Blockchain Platforms Strengthen Social Transparency

One of the most frequent buzzwords spoken in conversations about blockchain is transparency because it is arguably the young technology’s supreme advantage. Transparency means total accountability and constant, all-inclusive communication with other users on the decentralized ledger. Even tiny data transmissions and events that are years old appear on the ledger as clear as day because it’s a system that can only work with uncompromising transparency.

This is different from how services were provided, content was hosted, and data was shared just a few years ago. The world’s move toward decentralization allows us to finally circumvent centralized systems that put hidden interests ahead of our own, whether we knew about it or not. Facebook is an unfortunately perfect example, offering nothing more than the ability to connect with friends, yet costing us our privacy, our identities, and our cut from the social value we generate.

Social value warrants a closer look. Oftentimes, services and platforms brought to us by the centralized internet capitalize on our content, networks, and personal preferences. Because of the proliferation of this one-sided system, few people realize how valuable their shopping habits, musical tastes, political leanings, social connections, and unique skills are in terms of dollars. Blockchain readily promotes social transparency for platforms where the only product is interactions between users, and there are already several groundbreaking examples of this concept operating in the market.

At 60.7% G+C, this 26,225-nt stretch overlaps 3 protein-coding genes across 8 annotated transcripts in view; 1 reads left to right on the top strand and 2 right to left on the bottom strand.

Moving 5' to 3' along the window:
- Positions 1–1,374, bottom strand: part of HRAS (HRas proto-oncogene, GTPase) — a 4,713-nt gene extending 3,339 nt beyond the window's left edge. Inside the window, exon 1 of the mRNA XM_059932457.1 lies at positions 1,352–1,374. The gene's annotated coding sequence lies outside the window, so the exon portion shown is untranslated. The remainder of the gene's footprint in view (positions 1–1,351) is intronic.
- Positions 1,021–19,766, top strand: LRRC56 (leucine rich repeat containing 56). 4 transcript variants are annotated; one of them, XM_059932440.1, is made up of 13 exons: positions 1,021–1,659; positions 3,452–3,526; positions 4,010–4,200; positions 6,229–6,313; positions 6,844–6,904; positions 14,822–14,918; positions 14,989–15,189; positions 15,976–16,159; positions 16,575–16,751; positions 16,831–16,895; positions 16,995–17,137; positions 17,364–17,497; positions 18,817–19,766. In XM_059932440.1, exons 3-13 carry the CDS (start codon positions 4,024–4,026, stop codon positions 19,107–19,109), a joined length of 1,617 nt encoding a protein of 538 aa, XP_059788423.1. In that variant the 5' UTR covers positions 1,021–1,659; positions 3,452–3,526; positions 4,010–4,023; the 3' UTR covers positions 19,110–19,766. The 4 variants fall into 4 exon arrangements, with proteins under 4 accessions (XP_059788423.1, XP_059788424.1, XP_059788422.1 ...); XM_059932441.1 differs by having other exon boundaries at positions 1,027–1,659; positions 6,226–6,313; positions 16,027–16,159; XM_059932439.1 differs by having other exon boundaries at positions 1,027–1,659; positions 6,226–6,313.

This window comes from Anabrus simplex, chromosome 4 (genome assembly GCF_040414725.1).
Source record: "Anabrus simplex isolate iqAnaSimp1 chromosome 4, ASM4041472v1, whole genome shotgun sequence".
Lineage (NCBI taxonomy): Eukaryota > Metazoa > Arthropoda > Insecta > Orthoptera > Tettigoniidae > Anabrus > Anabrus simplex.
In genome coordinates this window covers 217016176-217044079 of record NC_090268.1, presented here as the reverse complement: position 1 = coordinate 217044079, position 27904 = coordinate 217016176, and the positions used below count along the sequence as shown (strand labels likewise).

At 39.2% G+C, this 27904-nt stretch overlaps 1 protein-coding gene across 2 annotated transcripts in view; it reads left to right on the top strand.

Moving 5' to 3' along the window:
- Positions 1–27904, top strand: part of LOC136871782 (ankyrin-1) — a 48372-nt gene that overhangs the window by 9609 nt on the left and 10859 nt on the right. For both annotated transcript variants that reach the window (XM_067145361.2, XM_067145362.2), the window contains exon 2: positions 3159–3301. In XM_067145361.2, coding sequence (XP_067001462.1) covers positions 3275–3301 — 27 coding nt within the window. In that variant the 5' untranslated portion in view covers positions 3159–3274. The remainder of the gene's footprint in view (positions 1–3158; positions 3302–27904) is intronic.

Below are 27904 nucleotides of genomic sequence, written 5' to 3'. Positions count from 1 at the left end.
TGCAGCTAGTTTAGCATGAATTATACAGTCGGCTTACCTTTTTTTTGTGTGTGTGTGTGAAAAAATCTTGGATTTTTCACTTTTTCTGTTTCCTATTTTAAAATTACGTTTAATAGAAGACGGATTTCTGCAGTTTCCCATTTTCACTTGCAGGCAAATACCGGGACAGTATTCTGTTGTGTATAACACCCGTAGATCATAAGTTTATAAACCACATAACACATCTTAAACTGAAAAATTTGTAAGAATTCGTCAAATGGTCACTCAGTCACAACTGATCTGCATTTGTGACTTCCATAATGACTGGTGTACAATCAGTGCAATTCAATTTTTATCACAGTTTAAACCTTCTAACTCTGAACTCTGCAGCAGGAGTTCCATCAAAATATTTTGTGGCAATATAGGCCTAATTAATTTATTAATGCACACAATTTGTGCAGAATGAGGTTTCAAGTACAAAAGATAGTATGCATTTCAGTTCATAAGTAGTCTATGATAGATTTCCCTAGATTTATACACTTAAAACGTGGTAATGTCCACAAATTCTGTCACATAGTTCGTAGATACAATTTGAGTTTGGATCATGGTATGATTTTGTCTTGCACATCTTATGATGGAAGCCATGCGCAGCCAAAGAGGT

Ask and You Shall Receive

ASKfm, the popular question-and-answer platform that helps people source expert help for over 600 million questions every month, has embraced blockchain wholeheartedly. The company already serves users from 168 countries who use the platform to collaborate and help others and introducing cryptocurrency into the mix will improve its services significantly. ASKfm is building a true decentralized economy around the simple idea that a relevant, helpful answer to any question has real value.

The distributed ledger tracks all ASKfm participants, their questions and answers, and can store credentials that ensure experts are compensated for their contribution. It also includes a system to discourage irrelevant answers. Cryptocurrency is a low-overhead payment solution that rewards contributors in proportion to their answers and reputation, creating a monetized marketplace for knowledge that wasn’t logistically possible on a traditional network. It will enable those who have accrued valuable skills to seek out others who need guidance on-demand before receiving remuneration for their answers: a pertinent example of social transparency.

Bravery and A New Ad Regime

Though it came at the expense of advertisers and publishers more than that of consumers, one of the least transparent social concepts of yesteryear was ad performance. It’s still mercilessly difficult to draw key insights from most ad trackers, and the company selling the software itself often highlights KPIs (key performance indicators) that improve their own sales metrics rather than deliver insights. Google Analytics is a guilty party for its emphasis on click through rate and other shallow metrics like page views, which look good on paper, but aren’t consistently connected to performance.